Today I had my first experience trying Arabic calligraphy, one of the most exquisite art forms there is on Earth in my mind. Having learn some Chinese calligraphy before coming to Minnesota, I thought the two would be really similar, just written in different languages. I was almost completely wrong.
First difference is the tools. In Chinese calligraphy, we use ink brushes made of hair from different animals. In Arabic calligraphy, we use the qalam, which is made of reed or bamboo. Depends on the size of the qalam and how thick you want the strokes to be, it may be a piece of flat reed, or a thin tube of bamboo with one end cut off diagonally. The color of the ink is always black in Chinese calligraphy, while many different colors such as black, brown, blue, red are used in Arabic calligraphy. Traditionally you would use an inkstone with a little water to grind out black ink when writing Chinese calligraphy. For the convenience of modern times, we use bottled ink, which is the same as in Arabic calligraphy.
Since I didn’t join the weekly lesson until today, I wasn’t as far ahead as other people in the workshop. My first practices involved writing single Arabic alphabet in big font, easier to manage than smaller font, but still took me a while to learn how to do properly. Like in Chinese calligraphy, you are suppose to sit up straight when writing. But because the way Arabic alphabets are structured, I actually had to write my practices with the paper facing me diagonally and wrote diagonally (using a pen you would write horizontally). Holding the qalam is not the same as holding a pen or a brush. The index finger should be parallel and attached to the thin side of the qalam, while the thumb is placed on the flat wide side of the qalam. My first few attempts were somewhat successful. I had the teacher’s version of the alphabet under my paper, and I just followed what he wrote with my qalam. The more confusing parts were to figure out which direction I should place my qalam at the beginning of each stroke and when to lift the qalam to start a new stroke. Unlike a brush, the qalam doesn’t really absorb the ink, so the color of one alphabet was not consistent at all.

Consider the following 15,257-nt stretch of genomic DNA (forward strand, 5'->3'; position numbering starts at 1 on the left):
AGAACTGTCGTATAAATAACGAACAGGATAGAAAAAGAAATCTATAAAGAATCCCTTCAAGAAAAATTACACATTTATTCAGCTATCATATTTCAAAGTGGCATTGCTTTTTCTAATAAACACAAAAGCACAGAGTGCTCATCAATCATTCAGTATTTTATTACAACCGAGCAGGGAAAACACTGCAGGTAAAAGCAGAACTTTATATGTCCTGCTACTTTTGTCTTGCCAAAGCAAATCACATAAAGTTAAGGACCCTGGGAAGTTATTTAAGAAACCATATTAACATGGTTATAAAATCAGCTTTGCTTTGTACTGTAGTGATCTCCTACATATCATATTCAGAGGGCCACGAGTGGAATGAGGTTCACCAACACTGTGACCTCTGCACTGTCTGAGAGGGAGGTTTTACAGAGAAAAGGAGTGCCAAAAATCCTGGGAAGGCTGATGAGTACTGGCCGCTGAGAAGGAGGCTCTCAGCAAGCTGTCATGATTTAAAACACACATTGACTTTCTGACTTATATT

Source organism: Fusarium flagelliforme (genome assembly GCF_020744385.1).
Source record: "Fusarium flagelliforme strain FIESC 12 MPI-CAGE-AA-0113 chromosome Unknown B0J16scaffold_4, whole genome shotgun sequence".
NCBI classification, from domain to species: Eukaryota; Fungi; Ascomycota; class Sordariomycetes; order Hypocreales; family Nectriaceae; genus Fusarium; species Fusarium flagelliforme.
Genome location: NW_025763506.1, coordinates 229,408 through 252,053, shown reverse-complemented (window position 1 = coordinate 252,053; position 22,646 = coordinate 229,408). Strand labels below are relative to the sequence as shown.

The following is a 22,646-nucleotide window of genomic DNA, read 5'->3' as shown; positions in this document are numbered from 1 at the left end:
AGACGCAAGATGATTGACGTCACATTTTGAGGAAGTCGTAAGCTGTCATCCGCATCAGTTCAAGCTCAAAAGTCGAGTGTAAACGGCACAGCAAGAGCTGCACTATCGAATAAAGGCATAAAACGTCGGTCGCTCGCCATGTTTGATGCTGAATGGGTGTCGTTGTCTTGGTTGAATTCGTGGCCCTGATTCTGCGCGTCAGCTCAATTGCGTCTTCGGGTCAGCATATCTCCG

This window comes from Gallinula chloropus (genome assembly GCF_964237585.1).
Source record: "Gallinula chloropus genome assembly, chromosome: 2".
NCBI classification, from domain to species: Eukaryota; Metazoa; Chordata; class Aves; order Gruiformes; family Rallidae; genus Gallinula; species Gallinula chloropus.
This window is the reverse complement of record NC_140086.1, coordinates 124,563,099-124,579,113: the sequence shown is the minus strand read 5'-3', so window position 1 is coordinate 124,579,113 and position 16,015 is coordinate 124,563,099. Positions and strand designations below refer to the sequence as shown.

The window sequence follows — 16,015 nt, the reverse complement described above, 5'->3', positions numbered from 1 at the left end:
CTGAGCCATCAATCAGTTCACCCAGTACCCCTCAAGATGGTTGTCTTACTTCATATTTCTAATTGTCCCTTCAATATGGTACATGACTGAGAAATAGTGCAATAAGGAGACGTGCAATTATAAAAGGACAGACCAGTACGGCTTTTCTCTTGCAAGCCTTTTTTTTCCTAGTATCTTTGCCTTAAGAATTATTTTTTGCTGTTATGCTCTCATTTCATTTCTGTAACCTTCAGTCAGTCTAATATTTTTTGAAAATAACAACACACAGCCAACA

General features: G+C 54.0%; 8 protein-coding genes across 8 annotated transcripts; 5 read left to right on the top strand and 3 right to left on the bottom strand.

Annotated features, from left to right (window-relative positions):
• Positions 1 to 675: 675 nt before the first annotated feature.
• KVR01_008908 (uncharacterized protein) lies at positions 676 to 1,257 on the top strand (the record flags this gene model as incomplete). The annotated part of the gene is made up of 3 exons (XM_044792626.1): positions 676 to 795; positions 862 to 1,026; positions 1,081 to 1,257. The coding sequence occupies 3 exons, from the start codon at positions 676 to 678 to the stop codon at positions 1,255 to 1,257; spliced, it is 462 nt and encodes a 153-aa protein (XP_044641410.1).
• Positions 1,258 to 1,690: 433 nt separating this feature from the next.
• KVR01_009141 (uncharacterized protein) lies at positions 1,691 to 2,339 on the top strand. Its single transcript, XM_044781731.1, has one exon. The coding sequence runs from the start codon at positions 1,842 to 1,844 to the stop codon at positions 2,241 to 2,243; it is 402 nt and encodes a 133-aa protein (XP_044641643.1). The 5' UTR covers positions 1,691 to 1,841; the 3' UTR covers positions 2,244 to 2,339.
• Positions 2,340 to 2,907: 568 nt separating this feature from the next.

After some practices, the teacher proceeded to tell me about the space certain alphabets have to have in relation to other alphabets. For example: the first letter in the Arabic alphabets, ا (corresponds to “a” in transliteration), should be as long as the length of drawing three diamonds from up to down using the same qalam you are writing with; while the second letter, ب (corresponds to “b” in transliteration), should be as wide as three diamonds drawn horizontally. This was trickier to manage, as I was often focusing more on producing a stroke with smooth edges, that I didn’t pay enough attention to the structure of the entire letter. This happens in Chinese calligraphy too. There are times when I tried to write one stroke in a character perfectly, that I didn’t realize the stroke doesn’t fit in with the character as a whole.
Towards the end of the workshop, the teacher wrote my name and told me to repeat what he did. For the first time in my life, I failed at writing my name. Yes it’s quite sad, but I just had trouble producing the ر (corresponds to “r” in transliteration) the way the teacher wrote it. I saved the teacher’s version as a souvenir.